• Pat (pgogy) says:

      I hear you.

      I find it odd that both Drupal and WordPress’s founders both run anti spam companies associated with a free product. It sets an odd precedent with open source that certain “bugs” need to be left in to create space for money to be made. It’s contradictory.

  12. Bruno says:

    They are SCAMMERS.
    My website got DEACTIVATED today by bluehost because they said it had a malware… So I logged in to the live chat and the “security support” asked if they could call me – I said YES, thinking they would help me over the phone.

    Well, it was actually a sales call from SITELOCK, asking me whether I make money with that website. I said: “No, it’s a personal blog”. They kept pushing: “But do you monetize it? Could you monetize it in the future?”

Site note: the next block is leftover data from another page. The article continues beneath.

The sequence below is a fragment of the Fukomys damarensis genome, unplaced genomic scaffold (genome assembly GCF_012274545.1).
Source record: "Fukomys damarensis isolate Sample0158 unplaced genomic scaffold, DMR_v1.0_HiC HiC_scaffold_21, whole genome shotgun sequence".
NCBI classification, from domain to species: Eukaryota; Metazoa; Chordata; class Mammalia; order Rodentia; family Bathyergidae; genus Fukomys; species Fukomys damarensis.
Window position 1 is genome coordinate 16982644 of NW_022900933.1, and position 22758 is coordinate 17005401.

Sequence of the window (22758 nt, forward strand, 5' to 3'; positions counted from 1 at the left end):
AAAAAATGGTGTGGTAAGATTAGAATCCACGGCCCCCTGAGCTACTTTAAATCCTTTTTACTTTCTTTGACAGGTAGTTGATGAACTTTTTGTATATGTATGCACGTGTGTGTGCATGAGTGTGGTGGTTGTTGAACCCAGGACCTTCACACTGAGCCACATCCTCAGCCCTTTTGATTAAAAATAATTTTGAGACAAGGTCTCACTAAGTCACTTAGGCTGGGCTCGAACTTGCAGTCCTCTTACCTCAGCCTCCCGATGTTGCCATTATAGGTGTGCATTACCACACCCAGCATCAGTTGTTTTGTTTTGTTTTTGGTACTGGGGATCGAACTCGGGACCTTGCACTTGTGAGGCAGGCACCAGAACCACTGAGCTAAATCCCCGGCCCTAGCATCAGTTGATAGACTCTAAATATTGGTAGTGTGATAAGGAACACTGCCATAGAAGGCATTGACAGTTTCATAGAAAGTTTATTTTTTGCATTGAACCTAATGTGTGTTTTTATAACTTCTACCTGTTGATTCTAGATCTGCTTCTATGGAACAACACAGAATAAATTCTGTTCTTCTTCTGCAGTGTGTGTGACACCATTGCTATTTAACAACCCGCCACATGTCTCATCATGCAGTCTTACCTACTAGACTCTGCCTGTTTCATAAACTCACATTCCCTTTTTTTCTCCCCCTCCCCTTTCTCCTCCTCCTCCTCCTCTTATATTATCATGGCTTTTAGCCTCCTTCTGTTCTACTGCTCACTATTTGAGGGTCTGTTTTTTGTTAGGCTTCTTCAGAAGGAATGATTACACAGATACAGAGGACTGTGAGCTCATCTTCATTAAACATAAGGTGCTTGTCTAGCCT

I said no, no, no…

    He then said: Well since it’s a personal blog, it would be $720 a YEAR to fix the site and keep it safe. It would be much more expensive if it was a business site.

    I said ‘no way’ but they kept lowering their price all the way to about $300. Still, I said no.

    After googling about them and finding THIS blot (thank you), I decided to solve it myself.

    I opened another chat on bluehost’s (this time with ‘Close Account’ support) and told them I wanted to cancel because Sitelock was too expensive.

    They just told me: ‘Well, it’s only 3 infected files. If you remove them we can reactivate your site.”

    WHAT?

    I opened file manager, deleted the files and everything was solved. Site back on air.